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February 20, 2004

Deaf talkabout: Doctors start to learn it's great to communicate

From: Belfast Telegraph - Belfast,Nothern Ireland,UK - Feb 20, 2004

By Bob McCullough

FOLLOWING last week's report on the excellent service for deaf and hard of hearing people provided by the Citizens' Advice Bureau in Bangor, I received a fax from the Northern Ireland Director of the RNID saying that similar facilities are now available in Londonderry and Craigavon.

These new specialist advice services are obviously filling a need for impartial assistance on employment, training and the many other problems that may crop up in daily life. Confidentiality is guaranteed and professional interpreters make sure there are no barriers communication.

Brian Symington, the RNID director, was intrigued by my suggestion that a similar service might be provided on medical matters, with a chosen or volunteer doctor with some training in deaf awareness, assisted by a qualified interpreter, holding a weekly morning surgery for deaf patients.

Attempts are already being made to provide basic sign language training and some awareness of the different problems caused by hearing loss for first-year medical students.

During my visits to sign classes I have met many nurses or hospital technicians such as radiologists, but doctors always seem to find it difficult to get involved.

Could the reason be that doctors are afraid of getting into situations where their skills might be offset by faulty communication?

This was valid in the bad old days when deaf patients sometimes brought relatives, or even their own children, to act as go-betweens, but it's no longer legitimate with the advent of professional interpreters and their code of confidentiality.

Finding the best way to converse in these situations is a serious matter and needs to be faced.

During my stay at Musgrave Park a few years ago for a knee operation, I was fortunate in having a surgeon prepared to take the time and write things down beforehand when the interpreter was not available, and, in the recovery room, it was lovely to have a nurse with signing skills when I was still groggy and weak.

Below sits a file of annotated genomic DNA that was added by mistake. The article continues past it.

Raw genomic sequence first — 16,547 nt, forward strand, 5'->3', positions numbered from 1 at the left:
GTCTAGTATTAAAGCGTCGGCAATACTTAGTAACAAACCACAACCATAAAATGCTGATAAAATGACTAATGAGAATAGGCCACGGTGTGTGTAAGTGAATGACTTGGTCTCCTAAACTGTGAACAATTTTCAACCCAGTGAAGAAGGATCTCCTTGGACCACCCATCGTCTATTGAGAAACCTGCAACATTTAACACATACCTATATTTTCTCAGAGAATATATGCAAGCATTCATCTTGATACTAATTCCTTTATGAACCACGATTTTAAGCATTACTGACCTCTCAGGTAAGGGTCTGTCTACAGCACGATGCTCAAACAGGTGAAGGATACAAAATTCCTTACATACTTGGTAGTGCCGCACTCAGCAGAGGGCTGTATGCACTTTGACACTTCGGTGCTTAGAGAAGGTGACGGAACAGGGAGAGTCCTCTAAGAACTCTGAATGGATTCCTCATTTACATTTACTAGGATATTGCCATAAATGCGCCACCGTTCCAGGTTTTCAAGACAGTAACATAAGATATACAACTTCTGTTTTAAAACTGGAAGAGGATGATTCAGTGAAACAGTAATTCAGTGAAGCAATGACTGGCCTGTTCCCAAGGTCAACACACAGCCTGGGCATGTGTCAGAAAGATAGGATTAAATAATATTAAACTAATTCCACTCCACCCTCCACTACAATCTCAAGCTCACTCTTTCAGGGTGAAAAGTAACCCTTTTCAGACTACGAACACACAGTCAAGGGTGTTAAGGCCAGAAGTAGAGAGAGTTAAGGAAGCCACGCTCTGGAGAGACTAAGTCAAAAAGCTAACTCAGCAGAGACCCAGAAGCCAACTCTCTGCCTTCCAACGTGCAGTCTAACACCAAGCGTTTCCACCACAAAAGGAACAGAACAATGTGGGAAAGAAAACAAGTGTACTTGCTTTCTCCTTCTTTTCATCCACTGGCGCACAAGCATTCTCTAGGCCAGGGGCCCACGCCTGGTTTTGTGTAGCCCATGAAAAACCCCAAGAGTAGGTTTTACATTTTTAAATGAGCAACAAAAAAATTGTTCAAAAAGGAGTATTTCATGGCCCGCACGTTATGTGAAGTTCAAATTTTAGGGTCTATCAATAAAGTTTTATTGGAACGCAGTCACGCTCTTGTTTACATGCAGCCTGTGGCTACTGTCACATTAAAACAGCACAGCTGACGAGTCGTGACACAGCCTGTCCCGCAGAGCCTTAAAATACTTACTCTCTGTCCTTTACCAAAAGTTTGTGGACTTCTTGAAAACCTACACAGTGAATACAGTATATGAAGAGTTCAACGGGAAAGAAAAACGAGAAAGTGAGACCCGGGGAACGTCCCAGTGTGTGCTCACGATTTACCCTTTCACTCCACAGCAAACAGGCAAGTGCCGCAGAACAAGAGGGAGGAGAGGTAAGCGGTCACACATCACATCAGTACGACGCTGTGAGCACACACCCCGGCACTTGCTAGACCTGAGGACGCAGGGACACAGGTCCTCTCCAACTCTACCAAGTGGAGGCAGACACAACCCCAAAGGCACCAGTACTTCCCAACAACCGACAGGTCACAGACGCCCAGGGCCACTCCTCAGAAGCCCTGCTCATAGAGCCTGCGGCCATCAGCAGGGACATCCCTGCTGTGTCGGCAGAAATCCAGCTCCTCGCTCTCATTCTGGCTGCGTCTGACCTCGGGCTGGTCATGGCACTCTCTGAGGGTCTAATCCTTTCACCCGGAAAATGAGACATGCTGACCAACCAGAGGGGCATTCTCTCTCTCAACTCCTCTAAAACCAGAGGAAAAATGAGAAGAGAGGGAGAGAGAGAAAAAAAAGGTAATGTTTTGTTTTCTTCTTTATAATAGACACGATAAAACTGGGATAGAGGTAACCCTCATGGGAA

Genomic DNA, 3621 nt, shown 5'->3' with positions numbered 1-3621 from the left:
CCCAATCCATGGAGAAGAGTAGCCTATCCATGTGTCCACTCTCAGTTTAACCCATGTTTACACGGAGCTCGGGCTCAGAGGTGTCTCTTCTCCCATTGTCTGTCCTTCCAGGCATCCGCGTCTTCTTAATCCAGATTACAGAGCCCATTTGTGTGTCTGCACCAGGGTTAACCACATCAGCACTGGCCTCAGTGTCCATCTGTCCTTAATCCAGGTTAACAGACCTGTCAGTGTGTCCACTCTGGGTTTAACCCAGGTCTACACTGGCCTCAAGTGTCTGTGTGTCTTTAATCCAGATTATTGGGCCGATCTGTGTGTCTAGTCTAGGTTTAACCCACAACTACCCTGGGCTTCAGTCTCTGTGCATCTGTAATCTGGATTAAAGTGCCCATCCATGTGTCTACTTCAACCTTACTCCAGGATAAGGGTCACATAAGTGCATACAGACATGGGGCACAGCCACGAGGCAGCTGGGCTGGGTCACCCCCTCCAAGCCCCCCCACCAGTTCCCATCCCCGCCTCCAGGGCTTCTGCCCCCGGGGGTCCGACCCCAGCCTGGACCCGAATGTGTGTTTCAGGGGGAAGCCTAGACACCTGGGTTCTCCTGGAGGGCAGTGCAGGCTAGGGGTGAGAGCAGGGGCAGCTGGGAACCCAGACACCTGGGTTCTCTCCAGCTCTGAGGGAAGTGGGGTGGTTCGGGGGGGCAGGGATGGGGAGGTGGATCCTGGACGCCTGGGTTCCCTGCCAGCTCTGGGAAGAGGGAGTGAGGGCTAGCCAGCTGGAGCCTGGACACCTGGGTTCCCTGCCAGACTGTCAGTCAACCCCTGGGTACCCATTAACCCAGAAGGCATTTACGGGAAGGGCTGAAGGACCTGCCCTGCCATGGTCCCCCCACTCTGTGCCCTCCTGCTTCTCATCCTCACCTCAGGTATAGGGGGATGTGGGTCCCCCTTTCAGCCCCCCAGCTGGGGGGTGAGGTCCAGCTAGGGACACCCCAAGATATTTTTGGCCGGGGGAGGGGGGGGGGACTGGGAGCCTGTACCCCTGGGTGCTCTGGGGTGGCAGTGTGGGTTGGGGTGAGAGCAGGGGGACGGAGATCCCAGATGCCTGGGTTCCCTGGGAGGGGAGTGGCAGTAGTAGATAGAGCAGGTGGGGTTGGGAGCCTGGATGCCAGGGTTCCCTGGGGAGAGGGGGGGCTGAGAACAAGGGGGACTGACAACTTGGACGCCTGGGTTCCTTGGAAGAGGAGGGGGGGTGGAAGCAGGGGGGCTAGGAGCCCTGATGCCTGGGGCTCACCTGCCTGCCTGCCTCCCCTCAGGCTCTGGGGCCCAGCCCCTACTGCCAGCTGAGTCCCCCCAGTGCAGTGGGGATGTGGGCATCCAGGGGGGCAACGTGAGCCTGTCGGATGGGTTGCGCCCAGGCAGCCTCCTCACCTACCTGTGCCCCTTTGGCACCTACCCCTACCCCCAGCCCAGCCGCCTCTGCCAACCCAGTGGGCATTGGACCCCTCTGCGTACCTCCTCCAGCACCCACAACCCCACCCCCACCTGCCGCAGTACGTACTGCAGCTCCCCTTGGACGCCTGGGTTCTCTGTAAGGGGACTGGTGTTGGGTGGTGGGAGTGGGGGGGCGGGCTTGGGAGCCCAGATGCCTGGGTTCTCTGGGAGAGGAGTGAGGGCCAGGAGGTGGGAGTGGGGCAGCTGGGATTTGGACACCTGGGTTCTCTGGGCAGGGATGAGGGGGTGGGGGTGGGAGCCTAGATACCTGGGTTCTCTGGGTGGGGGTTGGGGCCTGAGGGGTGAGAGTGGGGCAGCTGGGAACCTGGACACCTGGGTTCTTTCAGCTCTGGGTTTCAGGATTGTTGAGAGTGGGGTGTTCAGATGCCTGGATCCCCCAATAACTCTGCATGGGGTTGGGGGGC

This suited me; but the hospital staff has to deal with all kind of hearing loss in the wards and one orderly told me that they sometimes have terrible problems with infirm or elderly patients who are too weak or distressed to understand written instructions. They may have no sign language skills either or are too distracted to adjust their hearing aids properly and all communication breaks down.

It would be difficult for any doctor to make a diagnosis in such circumstances and it would certainly be wrong to do so without bringing in a qualified interpreter. Such people are expensive and there is always the temptation to use someone who can sign a bit. But under no circumstances should the doctor accept the help of a nurse or other person with only basic sign skills: this is a recipe for disaster.

However, for the ordinary round of hospital life, it's lovely to meet staff who smile or wave and have learned to speak clearly or sign simple things such as "good morning" or "sleep well".

It's even better when they learn to chat with us - and it'll be great when doctors are just as friendly and aware.

© 2004 Independent News and Media (NI) a division of Independent News & media (UK) Ltd